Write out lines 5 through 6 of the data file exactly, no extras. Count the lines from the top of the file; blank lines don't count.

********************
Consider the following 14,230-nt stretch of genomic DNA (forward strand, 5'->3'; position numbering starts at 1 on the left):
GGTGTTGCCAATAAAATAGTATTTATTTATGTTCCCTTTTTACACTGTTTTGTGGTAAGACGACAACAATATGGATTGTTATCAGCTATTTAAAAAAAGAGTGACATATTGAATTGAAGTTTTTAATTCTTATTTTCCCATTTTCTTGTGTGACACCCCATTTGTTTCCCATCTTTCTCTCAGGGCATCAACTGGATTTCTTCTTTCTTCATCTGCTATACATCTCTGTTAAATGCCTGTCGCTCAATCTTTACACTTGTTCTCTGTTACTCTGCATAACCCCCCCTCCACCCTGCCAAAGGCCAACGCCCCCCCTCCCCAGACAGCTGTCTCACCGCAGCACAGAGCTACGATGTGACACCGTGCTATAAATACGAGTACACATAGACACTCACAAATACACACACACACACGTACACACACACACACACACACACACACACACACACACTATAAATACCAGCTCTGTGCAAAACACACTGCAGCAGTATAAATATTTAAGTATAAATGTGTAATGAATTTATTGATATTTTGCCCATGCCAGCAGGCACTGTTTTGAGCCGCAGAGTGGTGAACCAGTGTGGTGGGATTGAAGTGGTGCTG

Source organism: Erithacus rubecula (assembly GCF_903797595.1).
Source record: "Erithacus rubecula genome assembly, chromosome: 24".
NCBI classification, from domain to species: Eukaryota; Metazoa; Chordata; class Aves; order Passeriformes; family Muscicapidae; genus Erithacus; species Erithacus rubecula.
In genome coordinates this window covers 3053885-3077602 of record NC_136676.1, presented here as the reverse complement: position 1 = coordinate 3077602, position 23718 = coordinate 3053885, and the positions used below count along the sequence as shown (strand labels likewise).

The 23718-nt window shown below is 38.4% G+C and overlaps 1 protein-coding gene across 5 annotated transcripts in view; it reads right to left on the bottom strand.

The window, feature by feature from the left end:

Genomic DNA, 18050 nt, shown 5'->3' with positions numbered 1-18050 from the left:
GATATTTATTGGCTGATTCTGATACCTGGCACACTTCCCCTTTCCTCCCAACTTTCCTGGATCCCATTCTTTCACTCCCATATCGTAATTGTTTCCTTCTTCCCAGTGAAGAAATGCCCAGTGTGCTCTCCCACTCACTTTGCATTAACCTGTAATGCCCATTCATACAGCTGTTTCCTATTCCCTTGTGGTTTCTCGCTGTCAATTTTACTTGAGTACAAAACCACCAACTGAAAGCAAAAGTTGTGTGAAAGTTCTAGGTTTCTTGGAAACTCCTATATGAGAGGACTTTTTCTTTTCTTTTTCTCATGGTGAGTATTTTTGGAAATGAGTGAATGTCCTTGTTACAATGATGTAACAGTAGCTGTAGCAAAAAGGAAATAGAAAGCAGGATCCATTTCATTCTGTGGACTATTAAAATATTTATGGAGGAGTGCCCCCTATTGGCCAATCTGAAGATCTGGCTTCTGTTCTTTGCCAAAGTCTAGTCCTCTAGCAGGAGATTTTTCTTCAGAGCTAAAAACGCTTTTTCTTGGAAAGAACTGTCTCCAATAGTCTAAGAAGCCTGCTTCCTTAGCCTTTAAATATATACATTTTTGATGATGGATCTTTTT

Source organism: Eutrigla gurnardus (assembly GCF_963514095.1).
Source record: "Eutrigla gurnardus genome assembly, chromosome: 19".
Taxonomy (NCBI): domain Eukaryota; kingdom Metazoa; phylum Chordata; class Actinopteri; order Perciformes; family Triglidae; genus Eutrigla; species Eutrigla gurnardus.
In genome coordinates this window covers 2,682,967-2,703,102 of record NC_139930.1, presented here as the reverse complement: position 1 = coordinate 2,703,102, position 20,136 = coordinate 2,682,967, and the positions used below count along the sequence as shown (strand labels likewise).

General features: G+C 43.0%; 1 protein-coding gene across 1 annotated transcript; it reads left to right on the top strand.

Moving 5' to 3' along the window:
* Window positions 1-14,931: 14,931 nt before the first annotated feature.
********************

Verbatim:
NCBI classification, from domain to species: Eukaryota; Metazoa; Chordata; class Aves; order Passeriformes; family Muscicapidae; genus Erithacus; species Erithacus rubecula.
In genome coordinates this window covers 3053885-3077602 of record NC_136676.1, presented here as the reverse complement: position 1 = coordinate 3077602, position 23718 = coordinate 3053885, and the positions used below count along the sequence as shown (strand labels likewise).